Seven Rear-Wheel-Drive Sports Cars That Prove You Don’t Need Big Engine

Performance cars come in all shapes and sizes now, from coupes, to hatchbacks and even full-size SUVs. But to be considered a true sports car, vehicles still need to have one specific thing: a rear-wheel-drive layout.

If you ask some people, they’ll tell you a sports car also needs to have a big engine, but that’s simply not the case.

While having more firepower under the hood has its upsides, it’s also a hindrance. Unlike muscle cars, which solely are designed to go fast in a straight line, sports cars need to be nimble and have good acceleration; a high top speed is nice, but it isn’t a necessary part of the equation.

To prove this, we made a list of seven rear-wheel-drive sports cars that make do just fine with only four-cylinders.

Alfa Romeo 4C

2016 Alfa Romeo 4C

Photo via Fiat Chrysler Automobiles

Alfa might have only given the 4C a 1.7-liter turbocharged in-line four, but because the car weighs just 1,118 kilograms (2,465 pounds) it will still get to 60 mph in 4.2 seconds. That’s why Alfa chose to highlight the engine’s size in the model’s name — 4C stands for four cylinders — rather than bury that information in the spec sheet.

Toyota 86/Subaru BRZ

2017 Toyota 86

Photo via Toyota

Yes, we’ve admitted we want Toyota to give the 86 more power, but that doesn’t mean we want it to give the 86 more cylinders. The 86 — and its Subaru-branded twin — arguably can handle better than anything else in its price bracket, so the last thing we want is more weight up front to mess with the chassis balance. All we ask for is some forced induction so the 86 has a bit more torque at the ready coming out of corners.

Porsche 718 Boxster/Cayman

2017 Porsche 718 Boxster S

Photo via Porsche

Not everybody was happy when Porsche decided to ditch the 718’s flat-six for a turbo in-line four, but most people quickly realized it was for the better. Although you have to make do with a less exciting sound when driving with the top down in the Boxster, that’s a small price to pay for an extra 25 horsepower and 66 foot-pounds of torque.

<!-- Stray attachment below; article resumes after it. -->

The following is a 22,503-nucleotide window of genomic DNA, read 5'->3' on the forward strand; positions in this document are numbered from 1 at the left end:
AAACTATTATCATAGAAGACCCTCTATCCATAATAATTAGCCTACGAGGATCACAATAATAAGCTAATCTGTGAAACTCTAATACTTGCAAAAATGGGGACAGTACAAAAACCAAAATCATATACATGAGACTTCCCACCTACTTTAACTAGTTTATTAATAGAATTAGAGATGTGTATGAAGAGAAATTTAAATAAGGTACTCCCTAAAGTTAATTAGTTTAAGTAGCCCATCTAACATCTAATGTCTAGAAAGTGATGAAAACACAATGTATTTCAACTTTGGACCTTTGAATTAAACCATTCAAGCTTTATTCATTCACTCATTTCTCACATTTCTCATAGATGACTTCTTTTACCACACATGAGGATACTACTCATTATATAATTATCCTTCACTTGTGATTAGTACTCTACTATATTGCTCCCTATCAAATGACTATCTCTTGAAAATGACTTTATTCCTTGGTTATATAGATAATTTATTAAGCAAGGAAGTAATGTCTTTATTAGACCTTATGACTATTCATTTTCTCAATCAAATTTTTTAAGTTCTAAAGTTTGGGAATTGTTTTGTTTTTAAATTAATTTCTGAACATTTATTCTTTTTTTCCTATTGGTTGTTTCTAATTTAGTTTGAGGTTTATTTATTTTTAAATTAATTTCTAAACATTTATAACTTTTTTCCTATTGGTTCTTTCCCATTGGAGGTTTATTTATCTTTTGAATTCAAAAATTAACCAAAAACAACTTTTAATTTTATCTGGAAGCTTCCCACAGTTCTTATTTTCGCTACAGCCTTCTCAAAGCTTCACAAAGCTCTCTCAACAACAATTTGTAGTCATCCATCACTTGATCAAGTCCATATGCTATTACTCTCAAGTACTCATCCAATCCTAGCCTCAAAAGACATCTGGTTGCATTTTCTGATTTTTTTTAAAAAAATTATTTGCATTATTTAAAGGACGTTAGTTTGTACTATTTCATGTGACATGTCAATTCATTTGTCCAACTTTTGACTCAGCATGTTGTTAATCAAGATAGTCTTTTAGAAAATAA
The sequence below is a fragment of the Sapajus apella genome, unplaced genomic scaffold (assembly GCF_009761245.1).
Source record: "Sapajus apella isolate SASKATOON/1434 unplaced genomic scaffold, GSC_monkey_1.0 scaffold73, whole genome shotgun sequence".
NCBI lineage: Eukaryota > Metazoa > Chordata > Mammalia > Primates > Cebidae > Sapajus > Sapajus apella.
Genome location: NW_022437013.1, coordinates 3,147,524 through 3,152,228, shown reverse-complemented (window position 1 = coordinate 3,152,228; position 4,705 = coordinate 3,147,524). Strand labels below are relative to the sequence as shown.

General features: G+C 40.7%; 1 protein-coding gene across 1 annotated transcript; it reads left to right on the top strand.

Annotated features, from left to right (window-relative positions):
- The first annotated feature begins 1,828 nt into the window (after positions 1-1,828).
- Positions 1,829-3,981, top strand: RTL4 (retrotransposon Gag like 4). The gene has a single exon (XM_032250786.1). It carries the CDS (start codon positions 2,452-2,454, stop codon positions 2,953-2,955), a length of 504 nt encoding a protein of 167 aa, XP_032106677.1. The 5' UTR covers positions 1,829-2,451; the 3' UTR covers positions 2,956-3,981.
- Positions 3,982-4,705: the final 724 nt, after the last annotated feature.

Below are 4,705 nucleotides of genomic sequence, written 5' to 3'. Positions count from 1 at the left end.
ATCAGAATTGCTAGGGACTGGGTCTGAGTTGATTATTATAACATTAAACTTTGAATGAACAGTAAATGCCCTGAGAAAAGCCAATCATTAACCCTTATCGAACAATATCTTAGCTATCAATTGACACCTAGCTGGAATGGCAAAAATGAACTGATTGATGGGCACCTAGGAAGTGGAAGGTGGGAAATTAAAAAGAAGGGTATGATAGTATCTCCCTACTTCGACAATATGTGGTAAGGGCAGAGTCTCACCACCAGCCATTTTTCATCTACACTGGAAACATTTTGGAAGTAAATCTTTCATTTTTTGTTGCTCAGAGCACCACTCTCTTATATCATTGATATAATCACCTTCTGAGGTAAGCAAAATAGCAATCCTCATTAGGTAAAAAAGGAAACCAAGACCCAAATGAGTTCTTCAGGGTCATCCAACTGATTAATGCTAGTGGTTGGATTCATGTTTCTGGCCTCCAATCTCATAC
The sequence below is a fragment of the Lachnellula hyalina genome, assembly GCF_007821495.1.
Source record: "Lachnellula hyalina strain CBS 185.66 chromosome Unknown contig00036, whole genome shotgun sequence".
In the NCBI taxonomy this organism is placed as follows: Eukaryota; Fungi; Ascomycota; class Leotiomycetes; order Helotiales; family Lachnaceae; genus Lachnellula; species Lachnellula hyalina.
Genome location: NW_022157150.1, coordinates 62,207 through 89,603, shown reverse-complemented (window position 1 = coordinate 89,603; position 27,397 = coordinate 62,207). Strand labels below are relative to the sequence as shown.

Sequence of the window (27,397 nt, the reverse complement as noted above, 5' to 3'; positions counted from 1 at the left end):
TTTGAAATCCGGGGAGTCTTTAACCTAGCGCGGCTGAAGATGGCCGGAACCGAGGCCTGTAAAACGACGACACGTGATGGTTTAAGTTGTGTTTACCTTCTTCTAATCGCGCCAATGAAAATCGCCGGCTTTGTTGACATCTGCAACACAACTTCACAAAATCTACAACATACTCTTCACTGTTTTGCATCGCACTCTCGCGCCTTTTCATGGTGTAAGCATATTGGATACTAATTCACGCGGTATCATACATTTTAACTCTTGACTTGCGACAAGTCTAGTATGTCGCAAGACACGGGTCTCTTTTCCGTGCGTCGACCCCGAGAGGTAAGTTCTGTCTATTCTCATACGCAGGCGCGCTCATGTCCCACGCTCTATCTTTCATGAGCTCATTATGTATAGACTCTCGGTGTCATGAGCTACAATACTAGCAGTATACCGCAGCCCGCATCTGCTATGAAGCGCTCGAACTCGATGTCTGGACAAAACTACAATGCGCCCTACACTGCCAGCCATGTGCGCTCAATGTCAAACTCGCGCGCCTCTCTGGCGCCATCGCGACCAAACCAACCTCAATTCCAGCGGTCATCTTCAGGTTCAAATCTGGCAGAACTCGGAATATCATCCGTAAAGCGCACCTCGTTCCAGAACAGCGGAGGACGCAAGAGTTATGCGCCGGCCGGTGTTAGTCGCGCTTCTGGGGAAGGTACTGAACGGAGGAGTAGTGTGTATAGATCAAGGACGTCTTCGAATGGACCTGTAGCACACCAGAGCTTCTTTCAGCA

Mazda MX-5

2017 Mazda MX-5 RF

Photo via Mazda

The MX-5 is widely regarded as one of the best small two-seater sports cars, but not only does its engine have just four cylinders, it’s also naturally aspirated and produces only 155 horsepower. However, the MX-5 is extremely agile, as it has a curb weight of just 1,058 kilograms (2,332 pounds). So, even with an almost laughable amount of power by today’s standards, the MX-5 will get to 60 mph in 6.1 seconds. Plus, with the new MX-5 RF (pictured) you don’t have to keep your Miata in the garage when it rains.

Fiat 124 Spider

2017 Fiat 124 Spider Classica

Photo via Fiat Chrysler Automobiles

The 124 might technically be an MX-5 underneath its Italian exterior, but considering how good the Mazda is, we’re fine with that. Plus, the two still have very different personalities. That’s partly due to their styling, though mostly because the 124 weighs a bit more. It compensates for that with a turbocharger attached to its 1.4-liter in-line four that gives it five more horsepower standard, and nine more in Abarth trim.

Ford Mustang EcoBoost

2017 Ford Mustang

Photo via Ford

Some think the Mustang EcoBoost is a waste of money, because it has half the amount of cylinders it “should have,” but the four-cylinder version actually makes the V-6 seem redundant. It gets 2 more mpg — city and highway — 10 more horsepower and 40 more foot-pounds of torque than the V-6 fastback.

BAC Mono

BAC Mono

Photo via BAC

BAC’s Mono is the ultimate example of why a bigger engine isn’t always the answer. The road-legal single-seater has a 2.5-liter Mountune engine that produces 305 horsepower, and because it weighs just 508 kilograms (1,279 pounds), the Mono can beat nearly any car on the road — and one that only can be driven on the track.

Thumbnail photo via Porsche

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